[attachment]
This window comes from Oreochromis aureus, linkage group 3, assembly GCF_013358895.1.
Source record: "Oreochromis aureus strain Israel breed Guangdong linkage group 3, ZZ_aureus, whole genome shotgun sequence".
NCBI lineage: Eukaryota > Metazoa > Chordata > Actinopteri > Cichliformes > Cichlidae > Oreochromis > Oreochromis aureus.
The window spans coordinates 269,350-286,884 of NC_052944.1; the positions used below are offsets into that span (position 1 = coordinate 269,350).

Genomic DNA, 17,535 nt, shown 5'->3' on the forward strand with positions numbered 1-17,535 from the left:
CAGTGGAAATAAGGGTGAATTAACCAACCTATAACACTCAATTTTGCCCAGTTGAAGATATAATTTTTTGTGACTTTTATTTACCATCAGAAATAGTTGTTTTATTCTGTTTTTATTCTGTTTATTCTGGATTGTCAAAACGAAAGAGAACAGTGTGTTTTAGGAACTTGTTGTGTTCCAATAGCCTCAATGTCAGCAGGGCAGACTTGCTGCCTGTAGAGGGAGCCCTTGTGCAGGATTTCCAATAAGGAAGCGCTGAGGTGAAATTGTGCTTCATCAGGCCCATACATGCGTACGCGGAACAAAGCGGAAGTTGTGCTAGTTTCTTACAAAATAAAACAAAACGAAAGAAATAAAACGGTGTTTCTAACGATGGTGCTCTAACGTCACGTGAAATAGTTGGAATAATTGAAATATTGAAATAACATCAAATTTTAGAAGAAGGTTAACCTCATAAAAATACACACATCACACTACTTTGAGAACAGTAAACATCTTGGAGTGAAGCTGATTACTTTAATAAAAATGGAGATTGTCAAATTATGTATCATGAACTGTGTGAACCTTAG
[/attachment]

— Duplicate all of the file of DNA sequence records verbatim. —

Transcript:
This window comes from Oreochromis aureus, linkage group 3, assembly GCF_013358895.1.
Source record: "Oreochromis aureus strain Israel breed Guangdong linkage group 3, ZZ_aureus, whole genome shotgun sequence".
NCBI lineage: Eukaryota > Metazoa > Chordata > Actinopteri > Cichliformes > Cichlidae > Oreochromis > Oreochromis aureus.
The window spans coordinates 269,350-286,884 of NC_052944.1; the positions used below are offsets into that span (position 1 = coordinate 269,350).

Genomic DNA, 17,535 nt, shown 5'->3' on the forward strand with positions numbered 1-17,535 from the left:
CAGTGGAAATAAGGGTGAATTAACCAACCTATAACACTCAATTTTGCCCAGTTGAAGATATAATTTTTTGTGACTTTTATTTACCATCAGAAATAGTTGTTTTATTCTGTTTTTATTCTGTTTATTCTGGATTGTCAAAACGAAAGAGAACAGTGTGTTTTAGGAACTTGTTGTGTTCCAATAGCCTCAATGTCAGCAGGGCAGACTTGCTGCCTGTAGAGGGAGCCCTTGTGCAGGATTTCCAATAAGGAAGCGCTGAGGTGAAATTGTGCTTCATCAGGCCCATACATGCGTACGCGGAACAAAGCGGAAGTTGTGCTAGTTTCTTACAAAATAAAACAAAACGAAAGAAATAAAACGGTGTTTCTAACGATGGTGCTCTAACGTCACGTGAAATAGTTGGAATAATTGAAATATTGAAATAACATCAAATTTTAGAAGAAGGTTAACCTCATAAAAATACACACATCACACTACTTTGAGAACAGTAAACATCTTGGAGTGAAGCTGATTACTTTAATAAAAATGGAGATTGTCAAATTATGTATCATGAACTGTGTGAACCTTAG